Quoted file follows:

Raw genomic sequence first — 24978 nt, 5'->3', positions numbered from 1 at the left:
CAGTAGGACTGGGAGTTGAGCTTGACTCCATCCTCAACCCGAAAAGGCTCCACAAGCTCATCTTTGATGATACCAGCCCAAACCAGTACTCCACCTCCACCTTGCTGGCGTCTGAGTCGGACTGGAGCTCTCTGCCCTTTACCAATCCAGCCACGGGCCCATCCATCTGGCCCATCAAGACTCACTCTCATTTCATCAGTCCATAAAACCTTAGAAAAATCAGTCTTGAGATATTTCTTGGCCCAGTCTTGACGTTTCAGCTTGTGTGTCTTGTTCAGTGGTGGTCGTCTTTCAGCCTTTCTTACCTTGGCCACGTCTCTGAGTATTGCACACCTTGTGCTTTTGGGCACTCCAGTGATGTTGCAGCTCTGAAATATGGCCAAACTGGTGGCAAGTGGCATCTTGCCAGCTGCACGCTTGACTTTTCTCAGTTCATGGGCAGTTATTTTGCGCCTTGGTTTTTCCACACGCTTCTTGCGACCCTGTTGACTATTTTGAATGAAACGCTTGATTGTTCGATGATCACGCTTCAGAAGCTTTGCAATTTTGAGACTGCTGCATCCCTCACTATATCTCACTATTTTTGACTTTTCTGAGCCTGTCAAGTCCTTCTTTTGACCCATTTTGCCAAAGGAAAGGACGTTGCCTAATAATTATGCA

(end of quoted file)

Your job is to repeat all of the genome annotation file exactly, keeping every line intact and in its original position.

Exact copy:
Raw genomic sequence first — 24978 nt, 5'->3', positions numbered from 1 at the left:
CAGTAGGACTGGGAGTTGAGCTTGACTCCATCCTCAACCCGAAAAGGCTCCACAAGCTCATCTTTGATGATACCAGCCCAAACCAGTACTCCACCTCCACCTTGCTGGCGTCTGAGTCGGACTGGAGCTCTCTGCCCTTTACCAATCCAGCCACGGGCCCATCCATCTGGCCCATCAAGACTCACTCTCATTTCATCAGTCCATAAAACCTTAGAAAAATCAGTCTTGAGATATTTCTTGGCCCAGTCTTGACGTTTCAGCTTGTGTGTCTTGTTCAGTGGTGGTCGTCTTTCAGCCTTTCTTACCTTGGCCACGTCTCTGAGTATTGCACACCTTGTGCTTTTGGGCACTCCAGTGATGTTGCAGCTCTGAAATATGGCCAAACTGGTGGCAAGTGGCATCTTGCCAGCTGCACGCTTGACTTTTCTCAGTTCATGGGCAGTTATTTTGCGCCTTGGTTTTTCCACACGCTTCTTGCGACCCTGTTGACTATTTTGAATGAAACGCTTGATTGTTCGATGATCACGCTTCAGAAGCTTTGCAATTTTGAGACTGCTGCATCCCTCACTATATCTCACTATTTTTGACTTTTCTGAGCCTGTCAAGTCCTTCTTTTGACCCATTTTGCCAAAGGAAAGGACGTTGCCTAATAATTATGCA